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04/23/2013 7:20 PM ET

Toronto's relievers racking up innings early

BALTIMORE -- The Blue Jays' bullpen has been pressed into action a lot more than the club would have liked through the first 20 games of the season.

Toronto's relief corps entered play on Tuesday night leading the American League with 72 1/3 innings. The bullpen also ranks sixth in strikeouts (60) and seventh in ERA (3.24).

The bullpen was expected by many critics to be a weakness on the club, but so far, it has turned into a strength despite being at least somewhat overworked.

"Right now, we're managing to keep them all fresh," manager John Gibbons said. "We haven't pushed anybody too many times, but you're always concerned about that.

"I like our bullpen, too. So if there's an opportunity to use them, we're not afraid to do that. But, yeah, they're all getting plenty of work, that's for sure."

The main reason for the extended innings was that the starting rotation got off to a slow start this year. That has begun to change, but the Blue Jays have received seven innings in a game only twice.

Left-hander Mark Buehrle tossed seven innings on April 20 vs. the White Sox; right-hander Josh Johnson followed the next day with seven strong innings against the Yankees.

That has resulted in several Blue Jays relievers ranking among the league leaders in innings pitched entering Tuesday's game against the Orioles. The most prominent include right-hander Steve Delabar being ranked third in the AL (12 2/3 innings) while Esmil Rogers is tied for ninth (10 2/3 innings).

One thing Gibbons is trying to keep an eye on is how many times his relievers are being asked to throw more than one inning. Delabar has gone multiple innings on five occasions this year and Rogers on four.

"It depends on how that one inning goes," Gibbons said. "That first inning will kind of dictate that.

"We have enough guys out there that are really good. When game's on the line, they can get some big outs for you. They know how to pitch in those situations, they've done it before. The good thing is we have so many different guys we can go to at different times. Otherwise, it could get really tough."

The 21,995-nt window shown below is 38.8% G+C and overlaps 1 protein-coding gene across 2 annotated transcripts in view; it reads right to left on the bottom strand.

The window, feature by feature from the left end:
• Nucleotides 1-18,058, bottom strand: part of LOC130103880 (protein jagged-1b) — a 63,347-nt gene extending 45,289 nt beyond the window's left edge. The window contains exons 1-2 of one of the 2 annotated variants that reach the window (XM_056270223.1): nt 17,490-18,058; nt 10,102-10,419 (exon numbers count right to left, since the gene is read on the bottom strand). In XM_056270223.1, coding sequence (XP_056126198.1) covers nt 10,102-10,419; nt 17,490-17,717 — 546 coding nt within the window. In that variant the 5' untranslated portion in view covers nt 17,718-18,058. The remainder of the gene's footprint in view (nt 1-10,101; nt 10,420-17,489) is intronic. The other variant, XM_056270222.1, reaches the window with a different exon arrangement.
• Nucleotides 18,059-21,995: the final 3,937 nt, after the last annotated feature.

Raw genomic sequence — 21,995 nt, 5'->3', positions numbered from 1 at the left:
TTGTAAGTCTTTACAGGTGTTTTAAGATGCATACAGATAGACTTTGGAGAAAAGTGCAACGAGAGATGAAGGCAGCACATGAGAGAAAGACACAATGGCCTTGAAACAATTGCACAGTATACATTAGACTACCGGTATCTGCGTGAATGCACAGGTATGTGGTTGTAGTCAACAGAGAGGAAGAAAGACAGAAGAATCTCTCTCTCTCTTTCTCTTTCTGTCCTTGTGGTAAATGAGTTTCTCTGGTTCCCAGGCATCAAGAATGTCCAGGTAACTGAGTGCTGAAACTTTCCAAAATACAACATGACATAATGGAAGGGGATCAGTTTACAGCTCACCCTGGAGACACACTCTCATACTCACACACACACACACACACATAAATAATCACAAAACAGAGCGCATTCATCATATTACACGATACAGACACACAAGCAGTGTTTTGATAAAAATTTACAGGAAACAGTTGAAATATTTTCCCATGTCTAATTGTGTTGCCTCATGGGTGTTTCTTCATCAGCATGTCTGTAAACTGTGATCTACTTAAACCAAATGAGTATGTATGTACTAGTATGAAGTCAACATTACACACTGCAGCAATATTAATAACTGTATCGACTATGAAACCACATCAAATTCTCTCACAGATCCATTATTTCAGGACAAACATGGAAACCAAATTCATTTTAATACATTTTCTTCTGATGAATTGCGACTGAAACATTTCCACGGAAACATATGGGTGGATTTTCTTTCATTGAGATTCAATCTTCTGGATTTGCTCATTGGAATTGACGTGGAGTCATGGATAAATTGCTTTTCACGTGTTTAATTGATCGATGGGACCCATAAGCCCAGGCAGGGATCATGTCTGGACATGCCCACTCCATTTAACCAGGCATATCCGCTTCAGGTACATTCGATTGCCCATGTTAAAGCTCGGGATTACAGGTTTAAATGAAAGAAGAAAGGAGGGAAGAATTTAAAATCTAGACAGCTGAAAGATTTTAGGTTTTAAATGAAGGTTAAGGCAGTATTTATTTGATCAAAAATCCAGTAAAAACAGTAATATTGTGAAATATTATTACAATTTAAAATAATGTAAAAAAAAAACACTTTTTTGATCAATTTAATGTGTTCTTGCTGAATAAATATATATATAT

Lind slots second in Blue Jays' shuffled order

BALTIMORE -- In an effort to generate more offense, Blue Jays manager John Gibbons opted to move Adam Lind into the No. 2 spot of his batting order for Tuesday night's game against the Orioles.

The move comes just one day after Lind saw his streak of consecutive times reaching base end at nine. During a span of three games, he walked six times and recorded three singles, resulting in Lind entering play vs. Baltimore with a .380 on-base percentage.

As a result of the lineup change, Melky Cabrera was dropped to No. 5 in the batting order as the two players essentially switched spots.

"I just haven't been too stubborn this year, and I've made adjustments with what pitchers have done," Lind said of his approach. "Hopefully I get more fastballs. That's the goal to get myself in hitter's counts, but the way people throw is usually when they're ahead in the count -- that's when you get all of the offspeed pitches."

During Lind's eight-year career, he has been used in all nine spots of the batting order. The native of Indiana previously started 20 games in the two spot while posting a .232 average with a .315 on-base percentage.

The overall numbers, though, are of little consequence as Gibbons admitted the decision wasn't based on anything scientific. Instead, it's a move designed to provide a spark for a lineup that has struggled with consistent production.

The Blue Jays have recorded five hits or fewer in five of their 20 games so far. They've also outhit their opponents just four times while scoring three runs or fewer on 12 occasions.

Lind's ascension in the batting order won't solve all of those problems, but it's a different look that Gibbons hopes will lead to a reversal of fortune.

"I'm just looking for one pitch, really," Lind said. "Staying back, because we're going to see a lot of offspeed pitches with this lineup. Realizing that they might throw you fastballs, but that's not how they're going to try and get you out."

Gregor Chisholm is a reporter for MLB.com. Read his blog, North of the Border, and follow him on Twitter @gregorMLB. This story was not subject to the approval of Major League Baseball or its clubs.